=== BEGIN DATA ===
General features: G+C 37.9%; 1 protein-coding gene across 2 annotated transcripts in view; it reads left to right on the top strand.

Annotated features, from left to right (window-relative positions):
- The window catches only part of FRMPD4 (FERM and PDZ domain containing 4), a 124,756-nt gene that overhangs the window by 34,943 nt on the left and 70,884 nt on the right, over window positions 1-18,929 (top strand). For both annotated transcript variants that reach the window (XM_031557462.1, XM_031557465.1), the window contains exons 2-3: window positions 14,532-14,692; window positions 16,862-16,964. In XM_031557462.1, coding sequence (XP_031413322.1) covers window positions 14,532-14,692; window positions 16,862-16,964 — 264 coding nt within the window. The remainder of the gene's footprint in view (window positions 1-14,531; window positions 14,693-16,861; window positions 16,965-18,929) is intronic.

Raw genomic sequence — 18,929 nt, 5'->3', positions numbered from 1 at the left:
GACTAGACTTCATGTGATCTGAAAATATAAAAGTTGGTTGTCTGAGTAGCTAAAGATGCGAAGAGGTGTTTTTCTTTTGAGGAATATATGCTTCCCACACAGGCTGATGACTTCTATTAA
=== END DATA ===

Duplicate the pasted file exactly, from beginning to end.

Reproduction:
General features: G+C 37.9%; 1 protein-coding gene across 2 annotated transcripts in view; it reads left to right on the top strand.

Annotated features, from left to right (window-relative positions):
- The window catches only part of FRMPD4 (FERM and PDZ domain containing 4), a 124,756-nt gene that overhangs the window by 34,943 nt on the left and 70,884 nt on the right, over window positions 1-18,929 (top strand). For both annotated transcript variants that reach the window (XM_031557462.1, XM_031557465.1), the window contains exons 2-3: window positions 14,532-14,692; window positions 16,862-16,964. In XM_031557462.1, coding sequence (XP_031413322.1) covers window positions 14,532-14,692; window positions 16,862-16,964 — 264 coding nt within the window. The remainder of the gene's footprint in view (window positions 1-14,531; window positions 14,693-16,861; window positions 16,965-18,929) is intronic.

Raw genomic sequence — 18,929 nt, 5'->3', positions numbered from 1 at the left:
GACTAGACTTCATGTGATCTGAAAATATAAAAGTTGGTTGTCTGAGTAGCTAAAGATGCGAAGAGGTGTTTTTCTTTTGAGGAATATATGCTTCCCACACAGGCTGATGACTTCTATTAA